MORE than 13,000 online requests - used to book appointments and access medical records - were made to GPs in Barnsley over the latest six-month period.

GPs across the country have been working to install online systems for patients to book appointments, see their doctor and access medical records.

During the coronavirus pandemic, the use of these systems increased dramatically as practices sought to limit the transmission of the disease.

For the first time, figures on how often these systems are being used have been released.

Data from NHS England shows 31 GP surgeries in the town received 13,949 online submissions between April and September.

This was equivalent to 2,325 every month.

Of these, 6,843 were clinical in nature - an enquiry relating to a medical problem, for instance.

While 7,105 were administrative - such as requesting a fit note or regular prescription.

The NHS has said that it does not yet have comprehensive figures on how many of the 269,000 registered patients in Barnsley have used or have signed up to online GP systems.

They also caution not all GP surgeries are yet able to submit data on online submissions.

Professor Kamila Hawthorne, chair of the Royal College of GPs, said there was no ‘one-size-fits all’ solution to using online platforms.

“Many practices find online triage systems an efficient way of managing demand and ensuring patients receive the most appropriate care for their health needs in a timely way,” she said.

“Other practices have reported these systems don’t work as well for them, actually increasing demand, particularly at certain times of the week such as Monday mornings.”

Professor Hawthorne added that technological improvements ‘can only go so far’ in addressing patient needs.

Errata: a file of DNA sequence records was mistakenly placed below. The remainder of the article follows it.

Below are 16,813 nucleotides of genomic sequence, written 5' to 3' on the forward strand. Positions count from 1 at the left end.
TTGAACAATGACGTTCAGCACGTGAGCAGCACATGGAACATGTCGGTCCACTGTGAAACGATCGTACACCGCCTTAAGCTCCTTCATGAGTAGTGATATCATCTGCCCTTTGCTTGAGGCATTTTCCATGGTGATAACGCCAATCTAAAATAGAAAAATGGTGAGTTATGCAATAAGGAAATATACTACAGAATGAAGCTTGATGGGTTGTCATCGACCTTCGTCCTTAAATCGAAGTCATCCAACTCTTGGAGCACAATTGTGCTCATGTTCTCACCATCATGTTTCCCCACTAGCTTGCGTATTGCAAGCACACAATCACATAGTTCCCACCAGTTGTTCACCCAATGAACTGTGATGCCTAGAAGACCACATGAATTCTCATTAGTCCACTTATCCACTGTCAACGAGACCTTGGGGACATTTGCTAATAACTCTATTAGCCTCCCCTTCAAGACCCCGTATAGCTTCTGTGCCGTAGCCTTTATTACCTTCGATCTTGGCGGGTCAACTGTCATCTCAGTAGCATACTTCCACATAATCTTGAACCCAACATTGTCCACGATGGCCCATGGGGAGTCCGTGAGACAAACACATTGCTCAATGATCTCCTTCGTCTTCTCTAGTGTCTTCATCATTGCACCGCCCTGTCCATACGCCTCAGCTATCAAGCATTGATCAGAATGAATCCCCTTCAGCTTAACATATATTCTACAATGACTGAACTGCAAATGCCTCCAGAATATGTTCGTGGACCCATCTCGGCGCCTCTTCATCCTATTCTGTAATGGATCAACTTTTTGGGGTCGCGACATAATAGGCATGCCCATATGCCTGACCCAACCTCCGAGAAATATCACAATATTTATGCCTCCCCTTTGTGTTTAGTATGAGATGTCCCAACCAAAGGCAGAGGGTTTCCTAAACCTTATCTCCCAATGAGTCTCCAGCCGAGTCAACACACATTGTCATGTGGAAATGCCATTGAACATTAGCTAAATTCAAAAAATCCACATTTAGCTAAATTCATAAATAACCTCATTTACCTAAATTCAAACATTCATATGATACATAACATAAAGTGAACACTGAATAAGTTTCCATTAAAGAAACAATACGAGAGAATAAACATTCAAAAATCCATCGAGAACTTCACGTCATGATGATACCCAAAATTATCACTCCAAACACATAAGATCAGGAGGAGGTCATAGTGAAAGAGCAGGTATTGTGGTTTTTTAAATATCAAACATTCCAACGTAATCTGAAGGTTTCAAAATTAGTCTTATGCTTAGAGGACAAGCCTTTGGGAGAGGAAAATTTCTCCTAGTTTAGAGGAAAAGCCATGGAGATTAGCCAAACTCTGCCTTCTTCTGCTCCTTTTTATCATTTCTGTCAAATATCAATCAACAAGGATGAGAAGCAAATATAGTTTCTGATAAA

“We still desperately need to see substantial funding commitments to address the pressures general practice is currently facing,” she added.

Across England, 2.4m submissions were in September alone - 1.6m of them clinical enquiries.

The NHS says nearly 5,000 GP surgeries are using online systems, around three-quarters of all GP surgeries across the country.

A spokesperson said: “Every GP practice must provide patients with the option to contact them via telephone, online or in-person.

“The NHS published a plan earlier this year to recover access to GP services, which includes upgrading telephone systems and improving online access tools to make it easier for people to contact their general practice.”

The move online has helped residents order repeat prescriptions, book appointments and contact a healthcare professional for advice.

And Dr David Crichton, local GP and chief medical officer for NHS South Yorkshire, said that those who don’t use the service won’t see their treatment affected.

He added: “his service allows you to view your GP medical record securely over the internet from a computer or smart phone, free of charge.

“By accessing your GP record online, patients can view important information such as consultation notes, letters and test results at a time that is convenient to them which can help some feel more supported and in control of their health and care.

“The service is completely voluntary - treatment will not be affected in any way for anyone who does not wish to use the service.”